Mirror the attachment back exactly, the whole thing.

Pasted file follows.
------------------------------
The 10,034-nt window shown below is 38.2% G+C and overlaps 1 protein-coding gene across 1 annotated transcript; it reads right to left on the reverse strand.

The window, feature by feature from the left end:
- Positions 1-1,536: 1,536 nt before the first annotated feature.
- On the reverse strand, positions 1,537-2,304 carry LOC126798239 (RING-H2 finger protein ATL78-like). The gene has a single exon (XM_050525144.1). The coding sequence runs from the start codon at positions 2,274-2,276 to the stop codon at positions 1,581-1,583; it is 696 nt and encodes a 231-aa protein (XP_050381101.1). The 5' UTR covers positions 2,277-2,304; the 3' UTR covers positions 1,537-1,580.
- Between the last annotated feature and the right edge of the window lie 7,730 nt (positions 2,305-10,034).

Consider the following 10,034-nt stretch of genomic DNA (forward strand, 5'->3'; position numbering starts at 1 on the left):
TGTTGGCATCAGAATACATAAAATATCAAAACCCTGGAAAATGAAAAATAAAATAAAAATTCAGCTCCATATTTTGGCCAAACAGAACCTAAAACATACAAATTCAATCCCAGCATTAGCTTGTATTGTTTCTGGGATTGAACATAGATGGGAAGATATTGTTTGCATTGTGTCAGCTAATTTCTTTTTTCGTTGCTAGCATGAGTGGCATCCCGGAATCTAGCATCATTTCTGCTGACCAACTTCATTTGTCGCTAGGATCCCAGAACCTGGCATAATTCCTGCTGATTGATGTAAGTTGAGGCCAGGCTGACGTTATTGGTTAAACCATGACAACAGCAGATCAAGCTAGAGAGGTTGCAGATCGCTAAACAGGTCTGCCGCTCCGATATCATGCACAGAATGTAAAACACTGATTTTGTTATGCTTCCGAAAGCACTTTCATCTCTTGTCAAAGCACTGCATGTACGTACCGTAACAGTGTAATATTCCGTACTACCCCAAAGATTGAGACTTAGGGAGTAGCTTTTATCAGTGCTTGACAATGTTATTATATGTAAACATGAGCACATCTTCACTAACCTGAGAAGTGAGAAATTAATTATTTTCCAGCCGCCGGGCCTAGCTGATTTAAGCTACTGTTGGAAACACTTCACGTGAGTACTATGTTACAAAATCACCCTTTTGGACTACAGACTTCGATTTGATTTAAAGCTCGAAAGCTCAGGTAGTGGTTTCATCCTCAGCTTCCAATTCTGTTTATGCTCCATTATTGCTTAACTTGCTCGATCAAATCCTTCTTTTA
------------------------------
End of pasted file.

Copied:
The 10,034-nt window shown below is 38.2% G+C and overlaps 1 protein-coding gene across 1 annotated transcript; it reads right to left on the reverse strand.

The window, feature by feature from the left end:
- Positions 1-1,536: 1,536 nt before the first annotated feature.
- On the reverse strand, positions 1,537-2,304 carry LOC126798239 (RING-H2 finger protein ATL78-like). The gene has a single exon (XM_050525144.1). The coding sequence runs from the start codon at positions 2,274-2,276 to the stop codon at positions 1,581-1,583; it is 696 nt and encodes a 231-aa protein (XP_050381101.1). The 5' UTR covers positions 2,277-2,304; the 3' UTR covers positions 1,537-1,580.
- Between the last annotated feature and the right edge of the window lie 7,730 nt (positions 2,305-10,034).

Consider the following 10,034-nt stretch of genomic DNA (forward strand, 5'->3'; position numbering starts at 1 on the left):
TGTTGGCATCAGAATACATAAAATATCAAAACCCTGGAAAATGAAAAATAAAATAAAAATTCAGCTCCATATTTTGGCCAAACAGAACCTAAAACATACAAATTCAATCCCAGCATTAGCTTGTATTGTTTCTGGGATTGAACATAGATGGGAAGATATTGTTTGCATTGTGTCAGCTAATTTCTTTTTTCGTTGCTAGCATGAGTGGCATCCCGGAATCTAGCATCATTTCTGCTGACCAACTTCATTTGTCGCTAGGATCCCAGAACCTGGCATAATTCCTGCTGATTGATGTAAGTTGAGGCCAGGCTGACGTTATTGGTTAAACCATGACAACAGCAGATCAAGCTAGAGAGGTTGCAGATCGCTAAACAGGTCTGCCGCTCCGATATCATGCACAGAATGTAAAACACTGATTTTGTTATGCTTCCGAAAGCACTTTCATCTCTTGTCAAAGCACTGCATGTACGTACCGTAACAGTGTAATATTCCGTACTACCCCAAAGATTGAGACTTAGGGAGTAGCTTTTATCAGTGCTTGACAATGTTATTATATGTAAACATGAGCACATCTTCACTAACCTGAGAAGTGAGAAATTAATTATTTTCCAGCCGCCGGGCCTAGCTGATTTAAGCTACTGTTGGAAACACTTCACGTGAGTACTATGTTACAAAATCACCCTTTTGGACTACAGACTTCGATTTGATTTAAAGCTCGAAAGCTCAGGTAGTGGTTTCATCCTCAGCTTCCAATTCTGTTTATGCTCCATTATTGCTTAACTTGCTCGATCAAATCCTTCTTTTA